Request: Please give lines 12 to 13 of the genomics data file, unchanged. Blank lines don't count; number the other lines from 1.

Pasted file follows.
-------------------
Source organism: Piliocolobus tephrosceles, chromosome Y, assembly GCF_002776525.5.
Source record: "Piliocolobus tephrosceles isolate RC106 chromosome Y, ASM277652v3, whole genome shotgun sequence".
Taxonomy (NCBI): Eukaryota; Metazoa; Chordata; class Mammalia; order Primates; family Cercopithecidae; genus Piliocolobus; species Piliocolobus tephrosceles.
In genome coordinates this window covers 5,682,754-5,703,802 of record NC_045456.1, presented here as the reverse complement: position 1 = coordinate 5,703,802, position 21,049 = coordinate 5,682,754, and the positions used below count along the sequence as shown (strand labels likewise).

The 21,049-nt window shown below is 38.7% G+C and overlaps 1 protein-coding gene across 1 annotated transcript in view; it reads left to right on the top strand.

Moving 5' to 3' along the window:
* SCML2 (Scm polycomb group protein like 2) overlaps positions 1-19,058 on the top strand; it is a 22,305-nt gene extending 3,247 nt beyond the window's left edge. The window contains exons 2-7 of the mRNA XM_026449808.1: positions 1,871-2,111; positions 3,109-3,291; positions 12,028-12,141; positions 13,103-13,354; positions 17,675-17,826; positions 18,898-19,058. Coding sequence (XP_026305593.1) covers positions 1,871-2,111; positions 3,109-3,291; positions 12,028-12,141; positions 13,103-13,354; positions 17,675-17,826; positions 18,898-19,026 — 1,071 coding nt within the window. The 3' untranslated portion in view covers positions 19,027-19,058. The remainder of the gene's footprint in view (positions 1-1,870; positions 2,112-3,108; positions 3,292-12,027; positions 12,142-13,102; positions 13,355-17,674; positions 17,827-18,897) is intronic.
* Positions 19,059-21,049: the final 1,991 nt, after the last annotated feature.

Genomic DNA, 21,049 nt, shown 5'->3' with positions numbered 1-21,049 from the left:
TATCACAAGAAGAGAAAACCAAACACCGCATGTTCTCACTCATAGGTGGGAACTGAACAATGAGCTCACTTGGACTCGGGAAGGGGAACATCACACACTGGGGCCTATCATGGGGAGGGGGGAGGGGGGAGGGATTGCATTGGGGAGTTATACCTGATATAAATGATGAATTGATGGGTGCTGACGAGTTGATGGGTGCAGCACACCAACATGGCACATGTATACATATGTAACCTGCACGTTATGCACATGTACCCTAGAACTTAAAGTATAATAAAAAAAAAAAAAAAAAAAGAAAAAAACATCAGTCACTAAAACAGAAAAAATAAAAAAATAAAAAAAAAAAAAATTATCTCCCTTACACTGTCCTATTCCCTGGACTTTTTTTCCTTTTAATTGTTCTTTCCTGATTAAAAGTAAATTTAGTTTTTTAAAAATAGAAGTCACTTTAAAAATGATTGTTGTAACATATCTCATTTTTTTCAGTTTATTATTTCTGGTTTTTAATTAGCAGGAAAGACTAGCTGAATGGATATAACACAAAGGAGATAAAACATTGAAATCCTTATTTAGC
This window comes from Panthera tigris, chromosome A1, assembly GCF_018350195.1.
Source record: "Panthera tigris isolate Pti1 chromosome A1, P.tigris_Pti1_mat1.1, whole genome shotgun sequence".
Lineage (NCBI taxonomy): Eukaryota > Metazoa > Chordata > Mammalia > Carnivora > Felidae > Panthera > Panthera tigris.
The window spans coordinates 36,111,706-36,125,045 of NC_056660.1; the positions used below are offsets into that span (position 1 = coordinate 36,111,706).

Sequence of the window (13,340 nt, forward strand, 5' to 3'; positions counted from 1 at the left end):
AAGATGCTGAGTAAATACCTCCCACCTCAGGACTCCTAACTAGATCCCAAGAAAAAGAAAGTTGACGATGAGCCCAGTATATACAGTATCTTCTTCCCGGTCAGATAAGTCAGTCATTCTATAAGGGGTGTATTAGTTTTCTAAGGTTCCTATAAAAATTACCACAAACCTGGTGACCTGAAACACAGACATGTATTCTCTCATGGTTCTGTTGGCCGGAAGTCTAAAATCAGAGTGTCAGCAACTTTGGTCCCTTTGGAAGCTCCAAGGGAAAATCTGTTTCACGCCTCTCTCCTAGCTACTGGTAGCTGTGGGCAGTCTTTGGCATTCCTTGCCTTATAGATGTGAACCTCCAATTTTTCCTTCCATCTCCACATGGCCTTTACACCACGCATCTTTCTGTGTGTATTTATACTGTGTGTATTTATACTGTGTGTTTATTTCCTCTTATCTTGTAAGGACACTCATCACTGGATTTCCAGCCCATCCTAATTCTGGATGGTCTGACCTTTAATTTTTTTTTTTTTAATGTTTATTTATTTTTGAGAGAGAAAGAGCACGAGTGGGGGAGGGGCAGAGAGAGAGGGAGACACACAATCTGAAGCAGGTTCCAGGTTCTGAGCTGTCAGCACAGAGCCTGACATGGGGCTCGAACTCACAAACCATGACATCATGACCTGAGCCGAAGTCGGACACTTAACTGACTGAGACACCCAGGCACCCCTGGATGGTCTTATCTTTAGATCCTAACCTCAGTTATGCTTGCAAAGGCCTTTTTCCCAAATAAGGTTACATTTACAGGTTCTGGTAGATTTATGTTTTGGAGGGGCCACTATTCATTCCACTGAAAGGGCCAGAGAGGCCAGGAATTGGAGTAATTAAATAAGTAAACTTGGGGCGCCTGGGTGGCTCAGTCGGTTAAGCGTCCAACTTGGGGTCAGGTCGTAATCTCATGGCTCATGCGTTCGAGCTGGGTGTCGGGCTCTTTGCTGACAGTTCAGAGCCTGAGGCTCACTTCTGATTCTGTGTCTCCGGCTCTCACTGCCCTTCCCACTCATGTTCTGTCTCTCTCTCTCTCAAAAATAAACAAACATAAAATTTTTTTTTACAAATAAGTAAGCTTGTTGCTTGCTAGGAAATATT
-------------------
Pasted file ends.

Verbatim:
Source record: "Panthera tigris isolate Pti1 chromosome A1, P.tigris_Pti1_mat1.1, whole genome shotgun sequence".
Lineage (NCBI taxonomy): Eukaryota > Metazoa > Chordata > Mammalia > Carnivora > Felidae > Panthera > Panthera tigris.